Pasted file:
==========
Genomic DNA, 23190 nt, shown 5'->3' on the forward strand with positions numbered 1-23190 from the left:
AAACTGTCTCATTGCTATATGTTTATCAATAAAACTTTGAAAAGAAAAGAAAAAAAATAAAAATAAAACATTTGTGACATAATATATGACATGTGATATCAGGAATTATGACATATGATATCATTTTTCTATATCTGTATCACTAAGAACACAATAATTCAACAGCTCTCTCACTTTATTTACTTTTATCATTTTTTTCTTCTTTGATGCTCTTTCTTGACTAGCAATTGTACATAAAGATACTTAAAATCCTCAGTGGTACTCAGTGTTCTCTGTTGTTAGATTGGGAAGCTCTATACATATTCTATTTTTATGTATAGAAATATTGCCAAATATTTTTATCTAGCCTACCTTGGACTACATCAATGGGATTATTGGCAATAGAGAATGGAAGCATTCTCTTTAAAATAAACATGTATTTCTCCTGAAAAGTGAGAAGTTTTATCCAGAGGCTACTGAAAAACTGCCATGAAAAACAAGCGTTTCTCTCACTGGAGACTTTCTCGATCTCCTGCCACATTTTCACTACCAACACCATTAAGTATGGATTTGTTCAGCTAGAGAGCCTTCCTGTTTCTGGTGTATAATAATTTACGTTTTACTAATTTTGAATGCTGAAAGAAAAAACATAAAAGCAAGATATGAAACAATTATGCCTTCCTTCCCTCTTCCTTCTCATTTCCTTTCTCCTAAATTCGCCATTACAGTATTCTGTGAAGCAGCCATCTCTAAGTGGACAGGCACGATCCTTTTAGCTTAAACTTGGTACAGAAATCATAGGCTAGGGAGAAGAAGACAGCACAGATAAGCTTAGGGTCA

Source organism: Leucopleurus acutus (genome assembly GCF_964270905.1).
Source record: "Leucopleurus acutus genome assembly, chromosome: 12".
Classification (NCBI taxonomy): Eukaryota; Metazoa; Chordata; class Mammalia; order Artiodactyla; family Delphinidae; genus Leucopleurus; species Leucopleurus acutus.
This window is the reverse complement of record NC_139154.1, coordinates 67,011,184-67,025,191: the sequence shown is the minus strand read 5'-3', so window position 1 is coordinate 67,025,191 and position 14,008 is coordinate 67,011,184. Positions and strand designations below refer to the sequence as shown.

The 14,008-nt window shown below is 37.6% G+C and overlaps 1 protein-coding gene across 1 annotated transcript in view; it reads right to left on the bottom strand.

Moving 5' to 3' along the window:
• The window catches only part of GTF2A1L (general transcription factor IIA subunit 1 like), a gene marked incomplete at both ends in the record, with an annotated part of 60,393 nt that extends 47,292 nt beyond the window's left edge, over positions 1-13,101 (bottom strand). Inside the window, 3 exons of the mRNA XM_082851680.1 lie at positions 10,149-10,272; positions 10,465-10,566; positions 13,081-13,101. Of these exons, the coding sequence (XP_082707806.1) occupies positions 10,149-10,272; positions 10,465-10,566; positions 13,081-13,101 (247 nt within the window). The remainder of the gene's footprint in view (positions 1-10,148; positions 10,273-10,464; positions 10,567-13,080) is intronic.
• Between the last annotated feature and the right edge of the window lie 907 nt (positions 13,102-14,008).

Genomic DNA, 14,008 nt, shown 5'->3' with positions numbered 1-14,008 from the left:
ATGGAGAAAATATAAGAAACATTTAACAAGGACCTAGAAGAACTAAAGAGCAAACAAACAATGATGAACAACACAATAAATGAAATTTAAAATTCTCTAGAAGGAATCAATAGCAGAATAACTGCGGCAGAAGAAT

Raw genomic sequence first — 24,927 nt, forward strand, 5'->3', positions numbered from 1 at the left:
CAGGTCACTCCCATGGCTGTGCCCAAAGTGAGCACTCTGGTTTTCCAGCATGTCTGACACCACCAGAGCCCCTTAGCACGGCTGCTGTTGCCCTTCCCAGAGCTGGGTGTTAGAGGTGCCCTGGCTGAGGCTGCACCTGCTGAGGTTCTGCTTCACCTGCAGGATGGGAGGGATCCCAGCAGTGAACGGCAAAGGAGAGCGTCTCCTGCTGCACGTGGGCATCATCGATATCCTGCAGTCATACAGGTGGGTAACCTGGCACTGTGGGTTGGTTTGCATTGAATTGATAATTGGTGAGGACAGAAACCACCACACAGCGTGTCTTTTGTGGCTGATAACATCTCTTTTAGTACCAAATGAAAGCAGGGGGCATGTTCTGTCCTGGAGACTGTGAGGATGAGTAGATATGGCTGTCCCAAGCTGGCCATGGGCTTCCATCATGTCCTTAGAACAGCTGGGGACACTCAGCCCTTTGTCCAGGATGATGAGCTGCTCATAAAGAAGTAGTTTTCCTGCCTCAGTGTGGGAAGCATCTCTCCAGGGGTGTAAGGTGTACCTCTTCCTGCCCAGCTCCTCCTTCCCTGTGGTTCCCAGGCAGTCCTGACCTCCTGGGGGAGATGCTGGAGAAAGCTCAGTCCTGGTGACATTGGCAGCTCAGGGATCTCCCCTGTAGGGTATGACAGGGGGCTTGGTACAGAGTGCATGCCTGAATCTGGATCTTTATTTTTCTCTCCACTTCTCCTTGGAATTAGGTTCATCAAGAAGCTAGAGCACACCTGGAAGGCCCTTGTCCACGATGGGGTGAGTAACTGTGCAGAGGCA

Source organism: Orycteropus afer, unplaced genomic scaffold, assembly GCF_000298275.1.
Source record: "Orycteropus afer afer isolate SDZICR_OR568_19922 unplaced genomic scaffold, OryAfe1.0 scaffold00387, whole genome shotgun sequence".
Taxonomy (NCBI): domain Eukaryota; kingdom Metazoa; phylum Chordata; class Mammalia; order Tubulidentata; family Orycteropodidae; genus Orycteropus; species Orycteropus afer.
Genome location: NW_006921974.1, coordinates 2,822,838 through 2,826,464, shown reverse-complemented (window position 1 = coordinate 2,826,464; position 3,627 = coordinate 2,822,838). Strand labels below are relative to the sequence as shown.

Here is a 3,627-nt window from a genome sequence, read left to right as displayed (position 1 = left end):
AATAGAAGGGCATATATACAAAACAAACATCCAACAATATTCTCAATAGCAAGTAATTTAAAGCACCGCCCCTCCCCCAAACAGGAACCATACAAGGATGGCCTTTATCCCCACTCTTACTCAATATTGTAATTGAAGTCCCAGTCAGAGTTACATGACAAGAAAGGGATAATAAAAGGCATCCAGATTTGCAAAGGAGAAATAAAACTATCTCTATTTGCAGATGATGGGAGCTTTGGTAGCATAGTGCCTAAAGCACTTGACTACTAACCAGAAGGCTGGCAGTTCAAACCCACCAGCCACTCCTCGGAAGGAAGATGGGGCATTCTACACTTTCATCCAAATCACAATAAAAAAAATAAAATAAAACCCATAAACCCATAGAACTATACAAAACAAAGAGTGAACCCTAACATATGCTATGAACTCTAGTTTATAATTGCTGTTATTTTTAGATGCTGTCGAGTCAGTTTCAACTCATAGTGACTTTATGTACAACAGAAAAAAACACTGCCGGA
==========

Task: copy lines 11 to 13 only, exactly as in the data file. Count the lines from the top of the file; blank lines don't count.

Genomic DNA, 14,008 nt, shown 5'->3' with positions numbered 1-14,008 from the left:
ATGGAGAAAATATAAGAAACATTTAACAAGGACCTAGAAGAACTAAAGAGCAAACAAACAATGATGAACAACACAATAAATGAAATTTAAAATTCTCTAGAAGGAATCAATAGCAGAATAACTGCGGCAGAAGAAT

Raw genomic sequence first — 24,927 nt, forward strand, 5'->3', positions numbered from 1 at the left: